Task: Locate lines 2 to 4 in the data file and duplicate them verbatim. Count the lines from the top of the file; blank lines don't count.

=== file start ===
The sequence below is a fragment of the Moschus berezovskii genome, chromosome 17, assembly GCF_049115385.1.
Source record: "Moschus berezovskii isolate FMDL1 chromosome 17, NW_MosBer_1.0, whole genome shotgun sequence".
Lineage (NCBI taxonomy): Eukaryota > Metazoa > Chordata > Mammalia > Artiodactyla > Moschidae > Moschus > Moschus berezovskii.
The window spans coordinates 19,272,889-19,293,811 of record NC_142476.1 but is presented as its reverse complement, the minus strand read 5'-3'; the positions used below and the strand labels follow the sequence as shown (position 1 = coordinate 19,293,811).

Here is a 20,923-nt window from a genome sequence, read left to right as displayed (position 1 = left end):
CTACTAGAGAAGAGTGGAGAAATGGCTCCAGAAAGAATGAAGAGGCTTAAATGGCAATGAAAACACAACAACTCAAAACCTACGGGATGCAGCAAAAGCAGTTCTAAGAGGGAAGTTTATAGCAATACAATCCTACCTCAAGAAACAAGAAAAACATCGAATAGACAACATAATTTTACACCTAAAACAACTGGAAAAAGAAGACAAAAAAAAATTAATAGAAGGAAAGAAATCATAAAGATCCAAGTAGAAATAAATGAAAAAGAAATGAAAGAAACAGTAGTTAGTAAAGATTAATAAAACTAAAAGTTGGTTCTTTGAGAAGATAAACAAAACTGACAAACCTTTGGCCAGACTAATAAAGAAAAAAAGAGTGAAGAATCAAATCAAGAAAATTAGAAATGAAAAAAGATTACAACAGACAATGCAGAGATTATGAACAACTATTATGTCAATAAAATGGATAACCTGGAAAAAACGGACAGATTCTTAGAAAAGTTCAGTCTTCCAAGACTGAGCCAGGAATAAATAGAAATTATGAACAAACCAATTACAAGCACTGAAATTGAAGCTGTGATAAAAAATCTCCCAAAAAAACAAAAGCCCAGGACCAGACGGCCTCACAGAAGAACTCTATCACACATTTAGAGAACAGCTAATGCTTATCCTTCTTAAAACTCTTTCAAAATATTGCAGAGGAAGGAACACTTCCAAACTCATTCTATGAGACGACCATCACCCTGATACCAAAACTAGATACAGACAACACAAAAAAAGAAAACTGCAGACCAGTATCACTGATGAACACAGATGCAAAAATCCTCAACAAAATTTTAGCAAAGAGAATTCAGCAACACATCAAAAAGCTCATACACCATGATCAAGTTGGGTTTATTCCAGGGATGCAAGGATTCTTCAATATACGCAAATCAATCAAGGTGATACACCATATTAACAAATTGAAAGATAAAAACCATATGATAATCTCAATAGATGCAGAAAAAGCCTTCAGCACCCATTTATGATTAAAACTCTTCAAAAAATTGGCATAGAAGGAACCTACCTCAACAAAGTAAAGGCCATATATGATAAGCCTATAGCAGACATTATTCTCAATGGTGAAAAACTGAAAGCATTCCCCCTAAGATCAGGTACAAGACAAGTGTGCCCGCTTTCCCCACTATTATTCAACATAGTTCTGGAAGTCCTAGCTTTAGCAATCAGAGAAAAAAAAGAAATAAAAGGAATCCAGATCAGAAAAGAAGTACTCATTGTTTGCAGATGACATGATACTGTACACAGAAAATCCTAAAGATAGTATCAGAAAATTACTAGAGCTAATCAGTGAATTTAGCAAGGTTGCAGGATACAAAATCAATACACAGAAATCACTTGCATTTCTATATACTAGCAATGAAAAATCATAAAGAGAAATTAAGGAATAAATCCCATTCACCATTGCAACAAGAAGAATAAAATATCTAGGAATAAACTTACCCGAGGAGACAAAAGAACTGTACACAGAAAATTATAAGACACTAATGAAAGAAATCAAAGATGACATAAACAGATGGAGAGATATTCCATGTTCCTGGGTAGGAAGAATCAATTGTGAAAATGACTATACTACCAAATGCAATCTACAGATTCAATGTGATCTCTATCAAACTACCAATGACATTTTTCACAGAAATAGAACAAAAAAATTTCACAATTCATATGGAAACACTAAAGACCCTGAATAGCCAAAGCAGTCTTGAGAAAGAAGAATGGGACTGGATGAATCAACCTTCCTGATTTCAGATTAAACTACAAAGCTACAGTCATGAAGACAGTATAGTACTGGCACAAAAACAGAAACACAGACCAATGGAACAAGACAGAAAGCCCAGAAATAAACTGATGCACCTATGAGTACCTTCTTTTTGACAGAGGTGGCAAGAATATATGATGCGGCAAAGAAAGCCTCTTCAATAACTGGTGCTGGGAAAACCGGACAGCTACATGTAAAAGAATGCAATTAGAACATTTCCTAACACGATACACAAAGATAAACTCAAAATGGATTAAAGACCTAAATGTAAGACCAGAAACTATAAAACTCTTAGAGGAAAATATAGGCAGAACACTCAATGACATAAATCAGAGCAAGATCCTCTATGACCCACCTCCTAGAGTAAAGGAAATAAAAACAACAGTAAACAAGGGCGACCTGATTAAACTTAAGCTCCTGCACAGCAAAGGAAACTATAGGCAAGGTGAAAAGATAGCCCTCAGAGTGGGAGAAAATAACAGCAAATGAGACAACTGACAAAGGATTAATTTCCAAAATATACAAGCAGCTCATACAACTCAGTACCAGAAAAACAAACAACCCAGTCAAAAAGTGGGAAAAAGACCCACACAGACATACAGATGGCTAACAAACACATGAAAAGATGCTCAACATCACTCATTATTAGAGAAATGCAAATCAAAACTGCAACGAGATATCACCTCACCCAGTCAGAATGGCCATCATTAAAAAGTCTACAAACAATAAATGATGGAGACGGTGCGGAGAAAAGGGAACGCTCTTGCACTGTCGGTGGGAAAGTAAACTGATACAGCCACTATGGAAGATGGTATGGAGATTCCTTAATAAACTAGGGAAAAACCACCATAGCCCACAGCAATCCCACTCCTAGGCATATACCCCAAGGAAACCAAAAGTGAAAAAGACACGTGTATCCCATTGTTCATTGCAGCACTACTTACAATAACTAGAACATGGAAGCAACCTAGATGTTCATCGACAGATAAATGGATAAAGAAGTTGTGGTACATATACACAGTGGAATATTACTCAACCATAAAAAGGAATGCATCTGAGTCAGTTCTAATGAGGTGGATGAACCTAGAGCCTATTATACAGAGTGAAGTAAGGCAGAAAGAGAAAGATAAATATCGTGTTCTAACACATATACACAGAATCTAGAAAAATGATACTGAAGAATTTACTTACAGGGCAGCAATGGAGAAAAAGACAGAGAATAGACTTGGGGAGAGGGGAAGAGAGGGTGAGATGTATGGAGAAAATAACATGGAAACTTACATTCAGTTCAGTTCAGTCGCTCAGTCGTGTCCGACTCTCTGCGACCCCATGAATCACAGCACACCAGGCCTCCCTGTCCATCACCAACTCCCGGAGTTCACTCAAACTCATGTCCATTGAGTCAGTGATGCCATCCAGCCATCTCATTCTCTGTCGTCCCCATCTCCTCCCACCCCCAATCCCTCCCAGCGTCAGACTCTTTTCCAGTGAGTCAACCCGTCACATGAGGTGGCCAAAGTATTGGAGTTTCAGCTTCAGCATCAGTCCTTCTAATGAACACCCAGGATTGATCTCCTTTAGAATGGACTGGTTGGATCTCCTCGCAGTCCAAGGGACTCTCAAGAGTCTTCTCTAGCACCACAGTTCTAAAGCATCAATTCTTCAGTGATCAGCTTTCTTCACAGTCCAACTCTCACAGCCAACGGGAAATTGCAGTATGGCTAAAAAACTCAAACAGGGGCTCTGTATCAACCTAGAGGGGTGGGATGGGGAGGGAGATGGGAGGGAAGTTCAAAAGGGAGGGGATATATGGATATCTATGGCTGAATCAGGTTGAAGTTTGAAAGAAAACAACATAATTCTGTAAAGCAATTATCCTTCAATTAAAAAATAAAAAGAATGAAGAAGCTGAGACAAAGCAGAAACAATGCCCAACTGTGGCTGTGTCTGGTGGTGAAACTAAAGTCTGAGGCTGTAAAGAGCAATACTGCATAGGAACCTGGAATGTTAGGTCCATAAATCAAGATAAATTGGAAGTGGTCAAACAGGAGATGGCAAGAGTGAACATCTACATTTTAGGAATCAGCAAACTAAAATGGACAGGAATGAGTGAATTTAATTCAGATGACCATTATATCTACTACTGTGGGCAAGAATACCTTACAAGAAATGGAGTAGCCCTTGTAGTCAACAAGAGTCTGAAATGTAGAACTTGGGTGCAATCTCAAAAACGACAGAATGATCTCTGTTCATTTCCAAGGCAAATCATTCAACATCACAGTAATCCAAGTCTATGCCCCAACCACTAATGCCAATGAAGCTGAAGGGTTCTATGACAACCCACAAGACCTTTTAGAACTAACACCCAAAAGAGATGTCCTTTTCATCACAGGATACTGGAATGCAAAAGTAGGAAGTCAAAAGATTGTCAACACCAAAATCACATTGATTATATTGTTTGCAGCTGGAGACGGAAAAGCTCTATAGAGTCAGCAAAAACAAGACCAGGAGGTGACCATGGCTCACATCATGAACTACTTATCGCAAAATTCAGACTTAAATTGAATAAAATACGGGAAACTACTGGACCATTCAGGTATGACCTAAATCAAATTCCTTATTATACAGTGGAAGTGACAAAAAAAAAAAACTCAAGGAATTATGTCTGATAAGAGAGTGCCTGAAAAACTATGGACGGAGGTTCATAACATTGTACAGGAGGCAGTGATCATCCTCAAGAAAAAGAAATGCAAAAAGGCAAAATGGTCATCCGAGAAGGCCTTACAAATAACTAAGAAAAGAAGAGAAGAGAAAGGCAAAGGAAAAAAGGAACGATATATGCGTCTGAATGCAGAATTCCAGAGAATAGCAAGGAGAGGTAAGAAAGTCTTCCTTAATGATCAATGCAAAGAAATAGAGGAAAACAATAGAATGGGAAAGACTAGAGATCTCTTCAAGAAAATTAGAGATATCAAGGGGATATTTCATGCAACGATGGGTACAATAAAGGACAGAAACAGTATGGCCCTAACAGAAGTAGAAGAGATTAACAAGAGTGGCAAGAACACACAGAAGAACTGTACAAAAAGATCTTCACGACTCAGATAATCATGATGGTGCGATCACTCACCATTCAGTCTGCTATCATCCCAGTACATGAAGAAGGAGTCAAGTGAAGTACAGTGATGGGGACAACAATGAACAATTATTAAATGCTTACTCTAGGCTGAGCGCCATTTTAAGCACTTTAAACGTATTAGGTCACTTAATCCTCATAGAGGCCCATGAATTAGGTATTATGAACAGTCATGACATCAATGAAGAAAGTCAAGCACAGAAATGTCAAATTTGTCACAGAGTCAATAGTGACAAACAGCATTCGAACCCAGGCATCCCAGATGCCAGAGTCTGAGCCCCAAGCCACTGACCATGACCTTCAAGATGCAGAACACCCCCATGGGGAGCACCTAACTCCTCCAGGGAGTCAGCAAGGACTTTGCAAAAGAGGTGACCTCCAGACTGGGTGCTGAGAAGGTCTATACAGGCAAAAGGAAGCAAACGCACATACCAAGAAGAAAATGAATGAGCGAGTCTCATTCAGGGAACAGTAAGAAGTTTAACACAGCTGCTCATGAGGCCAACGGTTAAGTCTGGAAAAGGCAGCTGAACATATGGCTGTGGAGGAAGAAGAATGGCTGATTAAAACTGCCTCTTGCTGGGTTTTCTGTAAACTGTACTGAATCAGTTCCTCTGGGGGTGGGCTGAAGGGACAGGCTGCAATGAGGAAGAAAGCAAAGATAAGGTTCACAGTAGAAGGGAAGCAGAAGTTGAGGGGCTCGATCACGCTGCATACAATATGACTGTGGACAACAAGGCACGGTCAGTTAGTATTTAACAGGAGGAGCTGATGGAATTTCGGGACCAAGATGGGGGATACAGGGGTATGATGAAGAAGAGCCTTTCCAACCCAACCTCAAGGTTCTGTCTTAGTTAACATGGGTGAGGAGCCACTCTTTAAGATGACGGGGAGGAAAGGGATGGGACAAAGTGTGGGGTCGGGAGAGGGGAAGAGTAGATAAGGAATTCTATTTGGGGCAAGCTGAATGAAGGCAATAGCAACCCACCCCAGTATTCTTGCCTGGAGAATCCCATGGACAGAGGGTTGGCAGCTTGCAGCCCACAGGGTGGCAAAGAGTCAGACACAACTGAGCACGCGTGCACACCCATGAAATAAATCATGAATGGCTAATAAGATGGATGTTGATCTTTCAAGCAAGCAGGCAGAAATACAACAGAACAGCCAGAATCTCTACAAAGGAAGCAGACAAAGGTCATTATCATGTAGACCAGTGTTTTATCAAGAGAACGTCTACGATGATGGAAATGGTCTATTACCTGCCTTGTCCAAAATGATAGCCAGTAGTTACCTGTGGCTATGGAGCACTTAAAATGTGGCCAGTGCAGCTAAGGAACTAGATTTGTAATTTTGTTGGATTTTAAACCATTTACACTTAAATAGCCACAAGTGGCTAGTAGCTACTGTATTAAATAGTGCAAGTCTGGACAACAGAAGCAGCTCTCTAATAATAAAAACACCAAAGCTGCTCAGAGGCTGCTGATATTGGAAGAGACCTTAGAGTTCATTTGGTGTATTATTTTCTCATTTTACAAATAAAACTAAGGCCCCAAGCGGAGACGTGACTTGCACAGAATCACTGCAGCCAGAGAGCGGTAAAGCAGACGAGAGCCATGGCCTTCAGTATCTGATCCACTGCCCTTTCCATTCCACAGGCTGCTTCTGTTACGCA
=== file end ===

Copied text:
Source record: "Moschus berezovskii isolate FMDL1 chromosome 17, NW_MosBer_1.0, whole genome shotgun sequence".
Lineage (NCBI taxonomy): Eukaryota > Metazoa > Chordata > Mammalia > Artiodactyla > Moschidae > Moschus > Moschus berezovskii.
The window spans coordinates 19,272,889-19,293,811 of record NC_142476.1 but is presented as its reverse complement, the minus strand read 5'-3'; the positions used below and the strand labels follow the sequence as shown (position 1 = coordinate 19,293,811).